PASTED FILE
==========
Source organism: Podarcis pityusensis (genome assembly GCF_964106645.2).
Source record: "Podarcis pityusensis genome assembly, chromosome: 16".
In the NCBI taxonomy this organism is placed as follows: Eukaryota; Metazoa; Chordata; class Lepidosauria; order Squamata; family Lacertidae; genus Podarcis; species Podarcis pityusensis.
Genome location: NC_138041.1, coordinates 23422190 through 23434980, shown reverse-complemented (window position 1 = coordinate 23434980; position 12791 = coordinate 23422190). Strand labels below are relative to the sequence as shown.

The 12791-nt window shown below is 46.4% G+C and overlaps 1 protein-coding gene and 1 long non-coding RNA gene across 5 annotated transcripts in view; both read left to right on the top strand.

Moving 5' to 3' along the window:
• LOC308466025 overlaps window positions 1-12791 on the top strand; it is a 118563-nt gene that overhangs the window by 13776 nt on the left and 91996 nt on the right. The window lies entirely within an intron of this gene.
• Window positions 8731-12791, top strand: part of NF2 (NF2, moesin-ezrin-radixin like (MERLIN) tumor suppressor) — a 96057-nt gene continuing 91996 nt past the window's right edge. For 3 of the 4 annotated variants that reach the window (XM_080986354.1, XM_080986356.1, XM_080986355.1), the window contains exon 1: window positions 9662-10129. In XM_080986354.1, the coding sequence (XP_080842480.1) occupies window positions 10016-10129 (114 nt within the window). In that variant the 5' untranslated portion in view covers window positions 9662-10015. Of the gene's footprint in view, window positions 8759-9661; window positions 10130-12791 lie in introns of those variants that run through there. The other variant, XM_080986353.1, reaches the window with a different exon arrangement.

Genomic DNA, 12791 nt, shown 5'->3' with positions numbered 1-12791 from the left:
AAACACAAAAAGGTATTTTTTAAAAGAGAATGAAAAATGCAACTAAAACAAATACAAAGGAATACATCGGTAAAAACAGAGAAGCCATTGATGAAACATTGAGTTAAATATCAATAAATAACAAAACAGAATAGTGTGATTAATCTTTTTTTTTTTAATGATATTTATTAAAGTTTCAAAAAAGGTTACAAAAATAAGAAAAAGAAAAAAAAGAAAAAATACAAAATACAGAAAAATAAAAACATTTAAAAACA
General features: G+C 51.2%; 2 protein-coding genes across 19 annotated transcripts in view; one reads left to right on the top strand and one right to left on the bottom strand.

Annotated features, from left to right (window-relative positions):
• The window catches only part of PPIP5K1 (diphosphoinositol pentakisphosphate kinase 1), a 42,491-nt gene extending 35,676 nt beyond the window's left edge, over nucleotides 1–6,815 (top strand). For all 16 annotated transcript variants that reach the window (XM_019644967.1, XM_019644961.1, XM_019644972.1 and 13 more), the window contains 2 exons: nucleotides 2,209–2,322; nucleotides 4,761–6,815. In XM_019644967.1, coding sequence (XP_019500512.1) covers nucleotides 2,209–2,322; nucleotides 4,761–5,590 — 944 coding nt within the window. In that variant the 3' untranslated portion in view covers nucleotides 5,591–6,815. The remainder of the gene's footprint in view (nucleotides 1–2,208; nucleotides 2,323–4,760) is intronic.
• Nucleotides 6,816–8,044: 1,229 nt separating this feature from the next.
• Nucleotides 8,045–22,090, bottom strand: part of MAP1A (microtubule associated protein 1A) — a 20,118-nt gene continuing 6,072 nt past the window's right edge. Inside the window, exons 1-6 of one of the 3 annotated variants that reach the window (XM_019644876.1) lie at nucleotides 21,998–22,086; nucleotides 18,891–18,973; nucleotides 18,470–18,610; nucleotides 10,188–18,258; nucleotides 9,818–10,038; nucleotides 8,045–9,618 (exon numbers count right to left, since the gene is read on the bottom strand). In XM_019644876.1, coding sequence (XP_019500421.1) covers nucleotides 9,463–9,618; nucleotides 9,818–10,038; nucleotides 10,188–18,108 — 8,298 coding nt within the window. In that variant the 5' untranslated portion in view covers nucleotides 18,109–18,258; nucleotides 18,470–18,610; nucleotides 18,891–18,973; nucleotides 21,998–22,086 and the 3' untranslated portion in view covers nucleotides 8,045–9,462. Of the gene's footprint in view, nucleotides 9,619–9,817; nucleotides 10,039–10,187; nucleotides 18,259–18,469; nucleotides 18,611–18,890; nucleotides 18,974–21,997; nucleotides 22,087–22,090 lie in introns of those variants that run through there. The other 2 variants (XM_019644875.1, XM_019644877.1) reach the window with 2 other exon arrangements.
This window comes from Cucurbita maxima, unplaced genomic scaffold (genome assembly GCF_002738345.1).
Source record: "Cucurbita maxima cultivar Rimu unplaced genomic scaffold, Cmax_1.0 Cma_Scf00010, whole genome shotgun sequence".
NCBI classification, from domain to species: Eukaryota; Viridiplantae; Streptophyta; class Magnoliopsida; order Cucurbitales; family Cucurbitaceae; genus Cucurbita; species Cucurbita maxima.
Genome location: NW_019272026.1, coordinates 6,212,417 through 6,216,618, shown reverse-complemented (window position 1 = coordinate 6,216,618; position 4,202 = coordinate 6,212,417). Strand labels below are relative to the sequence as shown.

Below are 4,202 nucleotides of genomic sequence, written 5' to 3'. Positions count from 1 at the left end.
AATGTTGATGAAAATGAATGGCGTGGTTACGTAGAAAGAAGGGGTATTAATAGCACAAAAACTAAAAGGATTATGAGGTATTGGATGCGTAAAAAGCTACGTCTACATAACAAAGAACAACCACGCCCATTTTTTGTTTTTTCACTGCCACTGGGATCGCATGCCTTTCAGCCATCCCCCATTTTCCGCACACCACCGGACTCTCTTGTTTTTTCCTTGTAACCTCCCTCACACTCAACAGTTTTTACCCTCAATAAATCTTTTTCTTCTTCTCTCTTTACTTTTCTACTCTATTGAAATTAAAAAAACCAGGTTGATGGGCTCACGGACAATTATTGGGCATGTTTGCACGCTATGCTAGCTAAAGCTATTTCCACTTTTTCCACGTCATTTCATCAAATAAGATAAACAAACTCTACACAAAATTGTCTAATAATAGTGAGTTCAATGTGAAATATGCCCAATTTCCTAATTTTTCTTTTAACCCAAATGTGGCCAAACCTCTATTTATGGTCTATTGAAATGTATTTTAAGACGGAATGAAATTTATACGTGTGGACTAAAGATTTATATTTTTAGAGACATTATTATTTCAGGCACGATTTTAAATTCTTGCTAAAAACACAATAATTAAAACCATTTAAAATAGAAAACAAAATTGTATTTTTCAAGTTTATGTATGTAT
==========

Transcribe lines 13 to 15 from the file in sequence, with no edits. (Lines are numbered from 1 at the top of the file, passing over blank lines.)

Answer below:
• The window catches only part of PPIP5K1 (diphosphoinositol pentakisphosphate kinase 1), a 42,491-nt gene extending 35,676 nt beyond the window's left edge, over nucleotides 1–6,815 (top strand). For all 16 annotated transcript variants that reach the window (XM_019644967.1, XM_019644961.1, XM_019644972.1 and 13 more), the window contains 2 exons: nucleotides 2,209–2,322; nucleotides 4,761–6,815. In XM_019644967.1, coding sequence (XP_019500512.1) covers nucleotides 2,209–2,322; nucleotides 4,761–5,590 — 944 coding nt within the window. In that variant the 3' untranslated portion in view covers nucleotides 5,591–6,815. The remainder of the gene's footprint in view (nucleotides 1–2,208; nucleotides 2,323–4,760) is intronic.
• Nucleotides 6,816–8,044: 1,229 nt separating this feature from the next.
• Nucleotides 8,045–22,090, bottom strand: part of MAP1A (microtubule associated protein 1A) — a 20,118-nt gene continuing 6,072 nt past the window's right edge. Inside the window, exons 1-6 of one of the 3 annotated variants that reach the window (XM_019644876.1) lie at nucleotides 21,998–22,086; nucleotides 18,891–18,973; nucleotides 18,470–18,610; nucleotides 10,188–18,258; nucleotides 9,818–10,038; nucleotides 8,045–9,618 (exon numbers count right to left, since the gene is read on the bottom strand). In XM_019644876.1, coding sequence (XP_019500421.1) covers nucleotides 9,463–9,618; nucleotides 9,818–10,038; nucleotides 10,188–18,108 — 8,298 coding nt within the window. In that variant the 5' untranslated portion in view covers nucleotides 18,109–18,258; nucleotides 18,470–18,610; nucleotides 18,891–18,973; nucleotides 21,998–22,086 and the 3' untranslated portion in view covers nucleotides 8,045–9,462. Of the gene's footprint in view, nucleotides 9,619–9,817; nucleotides 10,039–10,187; nucleotides 18,259–18,469; nucleotides 18,611–18,890; nucleotides 18,974–21,997; nucleotides 22,087–22,090 lie in introns of those variants that run through there. The other 2 variants (XM_019644875.1, XM_019644877.1) reach the window with 2 other exon arrangements.